Category Archive for Fashion
A cheesy trip to Gruyeres, Switzerland! Traveling by Swiss trains to see Medieval castles & culture.
Ready for part 2 of my Gruyères, Switzerland journey? I’ll warn you, it gets a little cheesy…
However, there are many more reasons to check out Gruyeres. Located in Switzerland’s canton of Fribourg, it’s one of the most scenic destinations that photographer Joey Wong and I have ever seen.
(And it’s the birthplace of Gruyeres cheese, which happens to be my favorite!)
We were surprised at how much we enjoyed this little Swiss village, with pastoral landscapes and a Medieval castle.
First, how do you get to Gruyere? Most travellers start in Geneva, the capital of Switzerland. From there, it’s about a two-hour journey by train.
Joey and I used First Class Swiss Travel Pass from Switzerland Tourism, for unlimited rides on any of the country’s trains. The system works like clockwork, with efficient timetables and connections. (No wonder the Swiss are known as master watch-makers.)
We stayed in a hotel in Geneva, and did a day-trip to Gruyeres (you can also stay in the village overnight, if you wish to spend more time here).
There are two railway routes you can take from Geneva central station: go to Romont and change at Bulle, or take the scenic ride to Montreux, and change at Montbovon.
I’d opt for the Montreux itinerary. As you can see, the view out the window is spectacular! For most of the journey, you can see the crystal waters of Lac Léman (aka Lake Geneva), one of the largest in Western Europe.
Our jaws dropped at the scenes that passed by our train window: quaint churches with steeples, furry sheep grazing, green hilly landscapes.
When you arrive at Gruyeres Station, you must walk up a path to reach the village itself. Take your time to enjoy the sights along the way, including this cute chapel with a bell tower.
We said hello to these hungry sheep, with bells ringing from their collars.
“The hills are alive, with the Sound of Music!” This view of the Alps made me want to dance around like Maria Von Trapp.
And then, we arrived at the village of Gruyeres: home to only about 2000 people. However, behind the charm lurks aliens… (as you can see in my article about the H. R. Giger museum and bar.)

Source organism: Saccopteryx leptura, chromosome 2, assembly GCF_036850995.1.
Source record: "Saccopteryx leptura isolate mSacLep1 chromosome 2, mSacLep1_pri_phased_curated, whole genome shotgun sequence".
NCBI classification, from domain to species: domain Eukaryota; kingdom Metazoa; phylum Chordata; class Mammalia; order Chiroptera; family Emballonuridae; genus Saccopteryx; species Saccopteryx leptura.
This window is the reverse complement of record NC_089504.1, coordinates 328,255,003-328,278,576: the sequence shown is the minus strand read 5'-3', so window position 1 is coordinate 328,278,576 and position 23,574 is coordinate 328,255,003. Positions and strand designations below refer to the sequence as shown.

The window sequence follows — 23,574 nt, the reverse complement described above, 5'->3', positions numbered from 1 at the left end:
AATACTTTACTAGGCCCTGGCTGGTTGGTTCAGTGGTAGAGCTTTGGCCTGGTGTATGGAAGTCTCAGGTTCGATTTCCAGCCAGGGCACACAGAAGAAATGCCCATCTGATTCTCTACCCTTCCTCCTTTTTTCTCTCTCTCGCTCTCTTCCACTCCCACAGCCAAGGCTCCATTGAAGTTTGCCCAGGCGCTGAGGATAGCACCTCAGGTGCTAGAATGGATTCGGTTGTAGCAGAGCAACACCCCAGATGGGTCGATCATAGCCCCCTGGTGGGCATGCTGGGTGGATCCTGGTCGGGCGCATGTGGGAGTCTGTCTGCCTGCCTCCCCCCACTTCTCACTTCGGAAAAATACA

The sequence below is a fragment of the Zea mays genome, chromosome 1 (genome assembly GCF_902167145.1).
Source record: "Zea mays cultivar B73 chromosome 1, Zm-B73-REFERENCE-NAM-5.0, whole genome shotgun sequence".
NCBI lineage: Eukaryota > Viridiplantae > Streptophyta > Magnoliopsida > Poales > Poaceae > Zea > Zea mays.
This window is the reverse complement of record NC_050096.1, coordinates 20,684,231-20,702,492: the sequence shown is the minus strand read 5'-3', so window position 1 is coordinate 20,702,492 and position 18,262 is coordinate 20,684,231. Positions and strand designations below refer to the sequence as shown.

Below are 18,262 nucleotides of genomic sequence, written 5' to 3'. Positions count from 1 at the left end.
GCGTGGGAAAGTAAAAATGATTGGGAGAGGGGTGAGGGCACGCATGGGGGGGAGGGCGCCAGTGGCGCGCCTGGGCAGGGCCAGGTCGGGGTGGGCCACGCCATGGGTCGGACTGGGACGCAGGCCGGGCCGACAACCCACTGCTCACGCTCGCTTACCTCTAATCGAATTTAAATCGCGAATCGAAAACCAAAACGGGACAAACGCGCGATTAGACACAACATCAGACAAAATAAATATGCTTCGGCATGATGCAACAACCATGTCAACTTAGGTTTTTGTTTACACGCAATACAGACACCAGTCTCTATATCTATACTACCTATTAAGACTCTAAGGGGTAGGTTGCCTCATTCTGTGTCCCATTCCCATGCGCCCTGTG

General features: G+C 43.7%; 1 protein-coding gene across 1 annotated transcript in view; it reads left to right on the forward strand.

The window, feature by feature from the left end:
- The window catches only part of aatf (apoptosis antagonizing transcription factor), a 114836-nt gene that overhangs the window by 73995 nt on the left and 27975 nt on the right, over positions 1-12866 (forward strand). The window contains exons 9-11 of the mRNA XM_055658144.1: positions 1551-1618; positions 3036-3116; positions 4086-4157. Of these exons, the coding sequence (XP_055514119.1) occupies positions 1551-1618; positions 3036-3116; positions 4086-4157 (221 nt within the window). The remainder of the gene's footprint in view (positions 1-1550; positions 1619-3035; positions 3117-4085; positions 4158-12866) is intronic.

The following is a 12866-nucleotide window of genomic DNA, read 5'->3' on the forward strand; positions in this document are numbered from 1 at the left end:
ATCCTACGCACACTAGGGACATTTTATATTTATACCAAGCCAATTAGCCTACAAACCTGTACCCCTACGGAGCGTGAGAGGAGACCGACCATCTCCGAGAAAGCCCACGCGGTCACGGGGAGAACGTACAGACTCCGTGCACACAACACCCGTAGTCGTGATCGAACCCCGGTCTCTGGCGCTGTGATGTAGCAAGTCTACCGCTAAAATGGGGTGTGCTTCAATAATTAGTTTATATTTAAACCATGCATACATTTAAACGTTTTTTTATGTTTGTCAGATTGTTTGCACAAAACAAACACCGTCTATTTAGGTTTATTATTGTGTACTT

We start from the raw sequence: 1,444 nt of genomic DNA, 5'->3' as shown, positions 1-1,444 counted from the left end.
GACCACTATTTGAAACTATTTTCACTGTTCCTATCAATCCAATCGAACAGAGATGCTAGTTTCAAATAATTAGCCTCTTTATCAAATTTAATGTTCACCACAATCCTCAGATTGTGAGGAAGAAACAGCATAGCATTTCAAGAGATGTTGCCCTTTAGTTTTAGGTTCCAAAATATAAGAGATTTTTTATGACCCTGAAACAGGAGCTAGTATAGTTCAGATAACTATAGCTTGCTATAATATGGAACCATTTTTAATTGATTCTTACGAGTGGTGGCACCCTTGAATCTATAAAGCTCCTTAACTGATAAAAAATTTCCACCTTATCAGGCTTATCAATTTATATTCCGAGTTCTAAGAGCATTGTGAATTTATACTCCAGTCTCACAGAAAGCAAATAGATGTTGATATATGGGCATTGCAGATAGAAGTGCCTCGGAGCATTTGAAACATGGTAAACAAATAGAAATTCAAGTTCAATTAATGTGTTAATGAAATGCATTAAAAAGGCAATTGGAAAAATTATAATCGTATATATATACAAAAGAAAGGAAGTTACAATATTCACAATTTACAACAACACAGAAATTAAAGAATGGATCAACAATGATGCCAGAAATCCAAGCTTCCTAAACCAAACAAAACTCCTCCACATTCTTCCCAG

Gruyeres is in the French region of Switzerland, so most of the signs are in this language. Cheese is the main industry here, along with culture tourism — people come here from around the world, to soak up the old-time charm of this little town.
The town is named after the founder, Gruerius. He captured a crane and made it his symbolic animal (in French, the bird is called a “grue”).
No matter where you point the camera, La Gruyere is a stunner. We strolled by St. Theodul’s church (Église Saint-Théodule), which dates back to 1254. The Counts of Gruyeres are buried under the altar of St. Michael, in this Catholic church
However, this Goth was more interested in the Satanic underbelly of this town! (My alien emoji sweater hints at the occult world of HR Giger. See more styles below:)
La Gruyere is especially vibrant in the fall, when the leaves are fiery red.
For those who love culture, there are several artistic attractions in the village, including a Tibetan art museum.
Fans of the Alien movie series make pilgrimages here, to behold the H. R. Giger museum. Gruyeres is home to the largest collection of his works.
We started at one of the main sights, the Castle of Gruyères. This fortress from the Middle Ages now holds a museum, art exhibitions, and theatrical showings.